Temporomandibular Disorders

The Temporomandibular Joint

The temporomandibular joints lie on either side of the head directly in front of the ears. Here the back of the lower jaw (mandible) meets the temporal bone. These joints normally allow the mouth to smoothly open, close and move from side to side for biting, chewing and talking.

 

Temporomandibular Disorders

Temporomandibular disorders, also known as TMD or TMJ disorders consist of any abnormality, pain or dysfunction of the temporomandibular joint. Symptoms of the condition might develop in one or both joints. The abnormality also often impinges on delicate nerve tissue in the joints and causes pain. Individuals may experience TMD temporarily or problems might become permanent and require medical intervention. Most patients develop the condition between the ages of 20 and 40. Statistics indicate that females experience TMD more frequently than males.

 

TMD Symptoms

TMD symptoms often begin as clicking, crunching, grating or popping noises heard when opening or closing the mouth. Chewing problems occur because the lower and upper teeth do not come together properly. Patients may experience facial pain or tenderness in one or both jaws around the joint area. Individuals might also develop earaches, headaches, neck aches or upper shoulder pain. The face on the affected side may swell. Some people endure dizziness, hearing difficulties or ringing in the ears. As the condition worsens, the jaws may lock preventing the mouth from opening or closing completely.

 

Causes of TMJ Disorders

Malocclusion of the teeth („bad bite“) can be a cause for the development of TMJ disorders.
Also chronic teeth clenching or grinding causes articular disc damage, which prevents fluid movements of the joint. Some people clench or grind their teeth while asleep and may awaken with ear or jaw pain. Other people subconsciously perform the action while under stress. Visible signs of this behavior include abnormal wearing on teeth surfaces. Habitually biting fingernails, chewing gum or chewing food on one side of the jaw may also lead to TMD.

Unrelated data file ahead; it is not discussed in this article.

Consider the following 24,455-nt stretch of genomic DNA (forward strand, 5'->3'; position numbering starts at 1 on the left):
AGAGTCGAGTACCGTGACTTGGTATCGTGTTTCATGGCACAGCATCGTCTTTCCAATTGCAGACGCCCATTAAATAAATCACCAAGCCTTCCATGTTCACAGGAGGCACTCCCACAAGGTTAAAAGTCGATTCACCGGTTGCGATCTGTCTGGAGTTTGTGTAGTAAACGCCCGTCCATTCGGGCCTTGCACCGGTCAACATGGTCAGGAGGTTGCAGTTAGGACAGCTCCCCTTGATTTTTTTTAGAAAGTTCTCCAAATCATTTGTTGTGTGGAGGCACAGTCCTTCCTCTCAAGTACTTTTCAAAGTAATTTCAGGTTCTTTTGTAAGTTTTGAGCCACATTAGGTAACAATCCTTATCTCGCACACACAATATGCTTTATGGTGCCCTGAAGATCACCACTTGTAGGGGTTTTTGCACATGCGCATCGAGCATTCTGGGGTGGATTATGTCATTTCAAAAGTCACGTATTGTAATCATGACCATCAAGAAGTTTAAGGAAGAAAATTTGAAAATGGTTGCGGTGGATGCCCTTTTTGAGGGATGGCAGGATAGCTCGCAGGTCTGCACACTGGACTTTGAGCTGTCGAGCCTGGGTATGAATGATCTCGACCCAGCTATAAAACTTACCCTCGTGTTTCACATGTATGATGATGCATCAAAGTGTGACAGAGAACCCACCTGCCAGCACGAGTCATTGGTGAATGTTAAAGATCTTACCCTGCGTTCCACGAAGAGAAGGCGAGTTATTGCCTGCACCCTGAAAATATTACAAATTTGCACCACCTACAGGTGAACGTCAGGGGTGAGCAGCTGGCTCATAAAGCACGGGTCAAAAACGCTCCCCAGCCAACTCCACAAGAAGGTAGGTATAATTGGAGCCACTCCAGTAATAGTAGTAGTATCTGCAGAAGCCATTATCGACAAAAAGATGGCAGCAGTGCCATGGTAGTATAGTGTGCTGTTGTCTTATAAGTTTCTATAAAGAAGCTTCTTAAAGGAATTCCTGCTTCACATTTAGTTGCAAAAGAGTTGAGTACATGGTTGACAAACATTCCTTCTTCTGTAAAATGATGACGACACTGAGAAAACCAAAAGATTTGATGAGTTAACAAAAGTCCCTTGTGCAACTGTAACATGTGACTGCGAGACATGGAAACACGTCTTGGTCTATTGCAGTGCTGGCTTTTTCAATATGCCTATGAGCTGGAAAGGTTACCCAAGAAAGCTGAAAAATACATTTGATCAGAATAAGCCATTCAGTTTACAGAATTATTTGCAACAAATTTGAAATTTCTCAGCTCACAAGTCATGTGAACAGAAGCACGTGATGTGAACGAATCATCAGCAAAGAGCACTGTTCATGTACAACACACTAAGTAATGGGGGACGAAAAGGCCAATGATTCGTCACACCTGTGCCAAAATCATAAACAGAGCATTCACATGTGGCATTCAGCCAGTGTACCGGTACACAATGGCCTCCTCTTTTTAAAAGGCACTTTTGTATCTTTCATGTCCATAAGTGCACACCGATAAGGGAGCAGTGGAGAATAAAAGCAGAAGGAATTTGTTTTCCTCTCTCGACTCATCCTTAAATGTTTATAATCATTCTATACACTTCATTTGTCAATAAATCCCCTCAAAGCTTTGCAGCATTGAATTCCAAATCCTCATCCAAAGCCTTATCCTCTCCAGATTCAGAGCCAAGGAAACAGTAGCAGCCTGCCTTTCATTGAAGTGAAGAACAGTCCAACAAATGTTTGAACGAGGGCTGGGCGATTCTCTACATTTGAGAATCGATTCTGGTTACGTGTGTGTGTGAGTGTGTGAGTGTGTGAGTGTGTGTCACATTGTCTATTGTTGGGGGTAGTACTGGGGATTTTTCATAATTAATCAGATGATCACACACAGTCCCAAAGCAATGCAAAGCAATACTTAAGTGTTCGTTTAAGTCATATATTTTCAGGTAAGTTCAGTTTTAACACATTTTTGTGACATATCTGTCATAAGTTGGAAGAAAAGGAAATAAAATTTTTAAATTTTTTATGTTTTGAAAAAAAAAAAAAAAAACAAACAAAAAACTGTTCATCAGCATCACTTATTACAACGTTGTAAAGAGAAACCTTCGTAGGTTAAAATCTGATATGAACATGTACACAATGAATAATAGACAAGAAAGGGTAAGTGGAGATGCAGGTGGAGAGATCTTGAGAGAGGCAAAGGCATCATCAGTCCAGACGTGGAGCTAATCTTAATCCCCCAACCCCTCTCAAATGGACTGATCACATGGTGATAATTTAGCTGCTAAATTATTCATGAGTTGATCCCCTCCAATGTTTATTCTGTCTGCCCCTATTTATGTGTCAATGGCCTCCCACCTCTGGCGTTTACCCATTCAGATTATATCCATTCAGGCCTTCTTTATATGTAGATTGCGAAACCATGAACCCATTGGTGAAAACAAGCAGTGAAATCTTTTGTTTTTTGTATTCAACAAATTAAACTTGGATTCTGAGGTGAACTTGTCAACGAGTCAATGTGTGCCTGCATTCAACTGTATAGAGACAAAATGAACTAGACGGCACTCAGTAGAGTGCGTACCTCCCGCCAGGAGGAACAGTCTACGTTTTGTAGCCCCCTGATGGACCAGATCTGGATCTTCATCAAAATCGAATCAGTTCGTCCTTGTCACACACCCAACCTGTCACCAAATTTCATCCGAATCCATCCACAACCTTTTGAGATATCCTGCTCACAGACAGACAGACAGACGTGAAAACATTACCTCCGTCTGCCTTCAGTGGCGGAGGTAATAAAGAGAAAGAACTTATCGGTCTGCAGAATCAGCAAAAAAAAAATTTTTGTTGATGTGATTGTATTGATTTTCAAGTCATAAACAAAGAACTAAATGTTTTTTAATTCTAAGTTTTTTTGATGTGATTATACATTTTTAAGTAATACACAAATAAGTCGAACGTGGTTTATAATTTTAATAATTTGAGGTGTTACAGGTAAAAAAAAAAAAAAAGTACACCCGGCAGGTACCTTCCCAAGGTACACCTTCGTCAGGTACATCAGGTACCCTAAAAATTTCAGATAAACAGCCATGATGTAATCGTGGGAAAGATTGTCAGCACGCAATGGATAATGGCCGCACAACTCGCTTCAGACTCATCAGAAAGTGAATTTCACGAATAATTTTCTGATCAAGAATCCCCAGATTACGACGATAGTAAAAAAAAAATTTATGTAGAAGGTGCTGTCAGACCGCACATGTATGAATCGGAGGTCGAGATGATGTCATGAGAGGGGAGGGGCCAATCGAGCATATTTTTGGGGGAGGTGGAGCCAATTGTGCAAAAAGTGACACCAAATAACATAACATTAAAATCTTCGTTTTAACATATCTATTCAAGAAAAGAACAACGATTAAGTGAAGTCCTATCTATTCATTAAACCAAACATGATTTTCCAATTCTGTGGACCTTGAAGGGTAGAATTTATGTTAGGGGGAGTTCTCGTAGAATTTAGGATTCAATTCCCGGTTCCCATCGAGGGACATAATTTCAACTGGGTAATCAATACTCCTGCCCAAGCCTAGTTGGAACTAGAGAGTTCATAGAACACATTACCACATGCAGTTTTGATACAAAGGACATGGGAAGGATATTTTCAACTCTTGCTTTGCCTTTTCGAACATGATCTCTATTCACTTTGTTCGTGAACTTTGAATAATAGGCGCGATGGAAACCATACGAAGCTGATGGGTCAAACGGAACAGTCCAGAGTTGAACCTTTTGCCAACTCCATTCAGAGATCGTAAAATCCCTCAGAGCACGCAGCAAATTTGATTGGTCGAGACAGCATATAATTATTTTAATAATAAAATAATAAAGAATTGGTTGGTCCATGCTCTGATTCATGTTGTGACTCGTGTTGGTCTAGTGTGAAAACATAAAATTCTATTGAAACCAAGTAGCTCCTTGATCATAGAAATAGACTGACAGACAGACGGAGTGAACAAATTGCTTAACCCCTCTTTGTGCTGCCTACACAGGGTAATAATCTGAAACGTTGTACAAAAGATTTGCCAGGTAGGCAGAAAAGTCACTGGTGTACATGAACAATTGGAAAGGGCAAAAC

Damage to any component of the joint because of trauma may also create TMJ disorders.

 

Treatment for Temporomandibular Jaw Disorders

If there is malocclusion of the teeth, the dentist will work to align the teeth and correct the bite.
Preventing teeth clenching and grinding relieves tension in the soft tissue of the joint. If the behavior occurs at night, patients may require custom-made soft dental appliances, which keep teeth separated. When the action occurs secondary to stress, patients may benefit from stress management counseling. Dentists might also suggest resting the jaws by not chewing crunchy or hard foods. Patients should also avoid opening the mouth fully. In the presence of an inflammatory process, pain or muscle spasms, dentists suggest over-the-counter or prescription medications. Physical therapy often helps patients. As a last resort, patients may require TMJ arthroscopic procedures that correct structural abnormalities.